FOR IMMEDIATE RELEASE: SEPTEMBER 28, 2017 || | Contacts: Abby Shafroth (email@example.com) or Jan Kruse (firstname.lastname@example.org); (617) 542-8010
U.S. Department of Education Urged to Implement Critical Rule for Defrauded Students
(BOSTON) Today, the National Consumer Law Center (NCLC) and 17 civil legal aid and nonprofit organizations filed an amicus brief in two lawsuits challenging the U.S. Department of Education’s (Department) unlawful delay of a 2016 rule designed to protect student loan borrowers from school fraud, abuse, and abrupt closures. The two cases, Commonwealth of Massachusetts v. U.S. Department of Education and Bauer v. DeVos, are brought respectively by 18 states and the District of Columbia, and two former students of the for-profit New England Institute of Art. The amicus brief explains the abuses the Department’s Borrower Defense Rule was created to address and the harm to student loan borrowers that even a temporary delay will cause.
Predatory for-profit schools aggressively target low-income and minority students and veterans for recruitment to meet growth goals and access financial aid funds. The schools use deceptive and unfair tactics, including lying about their graduates’ job placement rates, to enroll students eager to provide for their families. These schools then leave students buried in debt with expensive but worthless degrees, or no degree at all after their schools close unexpectedly. Students harmed by these schools are frequently unable to obtain relief through the courts, as for-profit schools use forced arbitration clauses and class action waivers in their enrollment contracts to strip students of their right to sue or join with other defrauded students in seeking relief.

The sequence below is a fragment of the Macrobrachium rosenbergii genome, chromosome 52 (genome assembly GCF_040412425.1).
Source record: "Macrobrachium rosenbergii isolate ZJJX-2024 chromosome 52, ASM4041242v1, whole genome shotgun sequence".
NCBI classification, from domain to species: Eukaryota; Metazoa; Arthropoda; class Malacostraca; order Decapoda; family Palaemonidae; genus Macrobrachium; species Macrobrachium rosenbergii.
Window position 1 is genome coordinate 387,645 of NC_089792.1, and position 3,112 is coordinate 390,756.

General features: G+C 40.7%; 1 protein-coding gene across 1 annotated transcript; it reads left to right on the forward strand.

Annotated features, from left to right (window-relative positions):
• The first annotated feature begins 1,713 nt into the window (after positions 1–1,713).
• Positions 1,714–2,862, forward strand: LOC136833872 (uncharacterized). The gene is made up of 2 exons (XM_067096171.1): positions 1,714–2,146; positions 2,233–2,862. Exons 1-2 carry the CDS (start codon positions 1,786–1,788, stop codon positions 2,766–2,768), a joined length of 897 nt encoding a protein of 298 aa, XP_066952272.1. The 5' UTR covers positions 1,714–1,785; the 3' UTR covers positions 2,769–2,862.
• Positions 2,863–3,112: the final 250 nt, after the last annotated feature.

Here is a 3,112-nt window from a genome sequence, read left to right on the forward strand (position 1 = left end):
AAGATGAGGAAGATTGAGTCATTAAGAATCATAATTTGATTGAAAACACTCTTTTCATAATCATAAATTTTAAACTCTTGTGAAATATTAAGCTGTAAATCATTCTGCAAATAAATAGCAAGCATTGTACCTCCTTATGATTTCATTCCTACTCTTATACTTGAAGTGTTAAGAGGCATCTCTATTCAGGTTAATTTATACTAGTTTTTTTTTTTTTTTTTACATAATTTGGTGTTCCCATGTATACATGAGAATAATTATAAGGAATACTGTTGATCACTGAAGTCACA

The Borrower Defense Rule was created last year to protect students from these types of abusive practices. Among other protections, the rule creates a process for defrauded students to seek relief, limits schools’ use of forced arbitration and class action waivers, expands access to loan discharges for students whose schools closed or falsely certified them for loans, and requires schools with poor loan repayment outcomes to include warnings in their advertising materials. The rule was created through an extensive public process and was set to go into effect this July.
However, just two weeks before the rule was to be implemented, Secretary of Education Betsy DeVos announced that the rule would be delayed indefinitely, pending a “regulatory reset” and new rulemaking process. Meanwhile, defrauded borrowers who are entitled to relief will instead be burdened by invalid and often unaffordable debt and mounting interest.
“Delaying this critical rule means denying relief to defrauded student loan borrowers—including more than 65,000 with pending borrower defense claims—with no idea when or if their rights under the rule will be restored,” said Abby Shafroth, an attorney with the National Consumer Law Center. “Borrowers who are already struggling to pay heating, electric, and housing bills, or whose outstanding debt is harming their credit or preventing them from restarting their education at a quality school, will face devastating financial consequences as a result of the delay. This unlawful delay should be stopped so borrowers can get much-needed relief provided by the rule.”
By unilaterally delaying the rule, the Department of Education has ignored both students’ rights and the public’s right to participate in rulemaking. The plaintiffs’ lawsuits, and the National Consumer Law Center’s briefs, seek implementation of the rule to restore vital protections for borrowers.
Related NCLC Resources
- The Borrower Defense Rule protects students and taxpayers against fraud and abuse in higher education. (January 2017)
- Comments of NCLC to the Department of Education Re: Borrower Defense Rule Delay and Intent to Establish Negotiated Rulemaking Committee (July 12, 2017)
- Comments of NCLC and 16 other legal aid groups to the Department of Education re: Proposed regulations on borrower defenses and use of forced arbitration by schools in the Direct Loan Program, and proposed amendments to closed school and false certification discharge regulations. (August 1, 2016)
- Report: Ensuring Educational Integrity: 10 steps to improve state oversight of for-profit schools. (June 2014)
- Report: Making the Numbers Count: Why proprietary school data doesn’t add up, and what can be done about it. (June 2005)
- Further Information on school-related cancellation of federal student loan debt.